1. Any person who, being employed in the public service, does or directs to be done, in abuse of the authority of his office, any arbitrary act prejudicial to the rights of another is guilty of a misdemeanour, and is liable to imprisonment for two years. 

 If the act is done or directed to be done for purposes of gain he is guilty of a felony, and is liable to imprisonment for three years. The offender cannot be arrested without warrant. 

A prosecution for any offence under this or any of the last three preceding sections shall not be instituted except by or with the consent of a law officer. 

  1. Any person who, being authorised or required by law to give any certificate touching any matter by virtue whereof the rights of any person may be prejudicially affected, gives a certificate which is, to his knowledge, false in any material particular, is guilty of a felony, and is liable to imprisonment of three years. The offender cannot be arrested without warrant. 
  1. Any person who administers an oath, or takes a solemn declaration or affirmation or affidavit, touching any matter with respect to which he has not by law any authority to do so, is guilty of a misdemeanour, and is liable to imprisonment for one year. This section does not apply to an oath, declaration, affirmation, or affidavit, administered or taken before a peace officer in any matter relating to the preservation of the peace or the punishment of offences, or relating to inquiries respecting sudden death; nor to an oath, declaration, affirmation, or affidavit, administered or taken for some purpose which is lawful under the laws of another country, or for the purpose of giving validity to an instrument in writing which is intended to be used in another country. 
  1. Any person who- 

(1) not being a judicial officer, assumes to act as a judicial officer; or 

(2) without authority assumes to act as a person having authority by law to administer an oath or take a solemn declaration or affirmation or affidavit, or to do any other act of a public nature which can only be done by persons authorised by law to do so; or 

(3) represents himself to be a person authorised by law to sign a document testifying to the contents of any register or record kept by lawful authority, or testifying to any fact or event, and signs such document as being so authorised, when he is not, and knows that he is not, in fact, so authorised; is guilty of a felony, and is liable to imprisonment for three years.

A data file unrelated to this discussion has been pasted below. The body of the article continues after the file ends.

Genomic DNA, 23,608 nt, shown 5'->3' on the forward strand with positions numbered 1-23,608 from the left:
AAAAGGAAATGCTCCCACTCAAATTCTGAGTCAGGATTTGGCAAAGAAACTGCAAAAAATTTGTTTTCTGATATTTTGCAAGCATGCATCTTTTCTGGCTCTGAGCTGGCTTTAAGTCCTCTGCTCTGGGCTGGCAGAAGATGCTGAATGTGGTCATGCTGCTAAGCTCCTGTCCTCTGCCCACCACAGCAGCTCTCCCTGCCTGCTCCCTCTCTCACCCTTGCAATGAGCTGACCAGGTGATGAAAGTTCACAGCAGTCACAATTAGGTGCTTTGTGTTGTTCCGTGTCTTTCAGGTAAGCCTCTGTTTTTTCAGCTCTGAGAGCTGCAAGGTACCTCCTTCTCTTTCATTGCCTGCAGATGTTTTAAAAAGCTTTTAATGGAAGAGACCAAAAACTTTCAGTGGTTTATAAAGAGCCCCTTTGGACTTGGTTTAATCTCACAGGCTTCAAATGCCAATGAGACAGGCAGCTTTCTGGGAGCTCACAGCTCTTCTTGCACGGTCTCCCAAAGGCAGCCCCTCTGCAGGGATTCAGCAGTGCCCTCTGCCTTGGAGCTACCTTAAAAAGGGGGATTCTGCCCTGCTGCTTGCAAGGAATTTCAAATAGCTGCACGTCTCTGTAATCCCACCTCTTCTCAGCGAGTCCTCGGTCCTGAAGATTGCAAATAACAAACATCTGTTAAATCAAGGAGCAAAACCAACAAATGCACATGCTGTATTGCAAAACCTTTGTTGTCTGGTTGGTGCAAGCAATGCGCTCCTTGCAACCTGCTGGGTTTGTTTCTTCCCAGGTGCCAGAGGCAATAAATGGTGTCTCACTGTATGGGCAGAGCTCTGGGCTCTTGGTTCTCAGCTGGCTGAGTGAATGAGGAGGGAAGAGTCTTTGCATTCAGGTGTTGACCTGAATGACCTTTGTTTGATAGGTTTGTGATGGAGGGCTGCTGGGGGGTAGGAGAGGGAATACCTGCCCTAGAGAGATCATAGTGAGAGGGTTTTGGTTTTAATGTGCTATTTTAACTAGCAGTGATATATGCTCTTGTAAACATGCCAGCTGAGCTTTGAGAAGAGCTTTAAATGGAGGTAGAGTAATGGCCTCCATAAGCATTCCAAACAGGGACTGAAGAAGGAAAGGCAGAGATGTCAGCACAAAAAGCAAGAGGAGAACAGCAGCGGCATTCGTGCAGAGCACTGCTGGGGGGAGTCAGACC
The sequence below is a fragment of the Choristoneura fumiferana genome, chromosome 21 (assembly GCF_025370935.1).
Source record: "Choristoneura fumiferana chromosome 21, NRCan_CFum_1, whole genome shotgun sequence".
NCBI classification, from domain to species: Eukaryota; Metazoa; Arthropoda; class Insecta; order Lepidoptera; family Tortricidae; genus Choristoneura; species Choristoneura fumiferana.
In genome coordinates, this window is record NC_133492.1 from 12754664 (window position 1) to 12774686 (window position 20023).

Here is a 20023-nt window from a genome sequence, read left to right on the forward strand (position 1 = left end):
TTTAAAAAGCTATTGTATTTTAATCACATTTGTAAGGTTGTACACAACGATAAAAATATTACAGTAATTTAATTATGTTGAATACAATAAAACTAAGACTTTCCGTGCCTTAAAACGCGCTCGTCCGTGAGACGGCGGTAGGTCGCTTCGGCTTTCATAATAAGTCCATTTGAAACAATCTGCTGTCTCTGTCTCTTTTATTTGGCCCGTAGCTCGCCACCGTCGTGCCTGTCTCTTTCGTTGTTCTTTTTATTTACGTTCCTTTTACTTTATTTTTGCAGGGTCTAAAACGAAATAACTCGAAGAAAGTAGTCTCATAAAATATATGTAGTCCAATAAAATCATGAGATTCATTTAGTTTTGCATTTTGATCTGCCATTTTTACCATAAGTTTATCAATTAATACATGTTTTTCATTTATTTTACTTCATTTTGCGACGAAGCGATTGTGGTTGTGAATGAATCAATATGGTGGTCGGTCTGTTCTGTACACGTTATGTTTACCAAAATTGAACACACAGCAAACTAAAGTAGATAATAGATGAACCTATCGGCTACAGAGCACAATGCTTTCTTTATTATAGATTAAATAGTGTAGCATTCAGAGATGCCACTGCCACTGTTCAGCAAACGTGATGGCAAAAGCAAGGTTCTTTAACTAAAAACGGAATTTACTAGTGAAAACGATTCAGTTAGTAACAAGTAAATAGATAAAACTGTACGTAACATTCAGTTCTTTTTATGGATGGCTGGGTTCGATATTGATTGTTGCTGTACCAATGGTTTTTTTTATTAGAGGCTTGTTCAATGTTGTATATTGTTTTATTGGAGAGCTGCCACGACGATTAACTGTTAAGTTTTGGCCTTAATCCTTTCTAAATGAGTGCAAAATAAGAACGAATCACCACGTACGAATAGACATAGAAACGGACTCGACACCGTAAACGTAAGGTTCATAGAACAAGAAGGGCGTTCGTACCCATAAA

The offender cannot be arrested without warrant. 

  1. Any person who-

 Touts

(1) personates any person employed in the public service on an occasion when the latter is required to do any act or attend in any place by virtue of his employment; or 

(2) falsely represents himself to be a person employed in the public service, and assumes to do any act or to attend in any place for the purpose of doing any act by virtue of such employment; is guilty of a felony, and is liable to imprisonment for three years. 

  1. MONEY LAUNDERING (PROHIBITION) ACT
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Money laundering according to the Act is when any person in or outside Nigeria directly or indirectly conceals or disguises the origin of; converts or transfers; removes from the jurisdiction; acquires, uses, retains or takes possession or control of; any fund or property, knowingly or which he/she should reasonably have known that such fund or property is, or forms part of the proceeds of an unlawful act. In a nutshell, it is when an individual intends to legitimise proceeds from criminal activities. The Act prescribes penalties for money laundering related offences.

You may want to be justified for being corrupt by saying “I am not being paid enough” but let me ask:

  1. Who forced you to take the job?
  2. How much work do you even do?
  3. If your salary is insufficient, look for another job altogether or look for extra streams of income that won’t interfere with your main job

Do not think you are the only ones that have it tough? The litigant or lawyer or court user you may want to extort is someone’s father or mother or brother or sister, uncle, niece etc.

All of you here are an essential part in making the wheels of justice turn more effectively. Your position in the judiciary is so vital that justice cannot be substantially seen to be done without your inputs. Without your commitment to the service you render, without dedication to your work, without a high sense of moral persuasion which is required within the Judiciary; the judiciary can never be anyone’s LAST HOPE it most certainly won’t be yours.

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If you decide today not to be corrupted by lawyers, litigants and court users in general; you will be rewarded. Why: because people will notice and they will fight your battles for you.

The Hon. Chief Judge has identified and acknowledged that corruption in the Judiciary negatively impacts on the growth and economic development of our state and our nation. You, as Sheriffs must begin to resist the temptation and say NO to inducements and bribery. Just as we continue to encourage lawyers and litigants to refuse to give bribes, we are encouraging you not to receive bribes or extort court users.

We are watching, when you least expect it, we may come in and catch you in the act and then you will have yourselves to blame.

LET US WORK TOGETHER TO END CORRUPTION TODAY

Bayo Akinlade Esq is the National Convener of Fight Against Corruption in the Judiciary and Current Chairman of the Nigerian Bar Association, Ikorodu Branch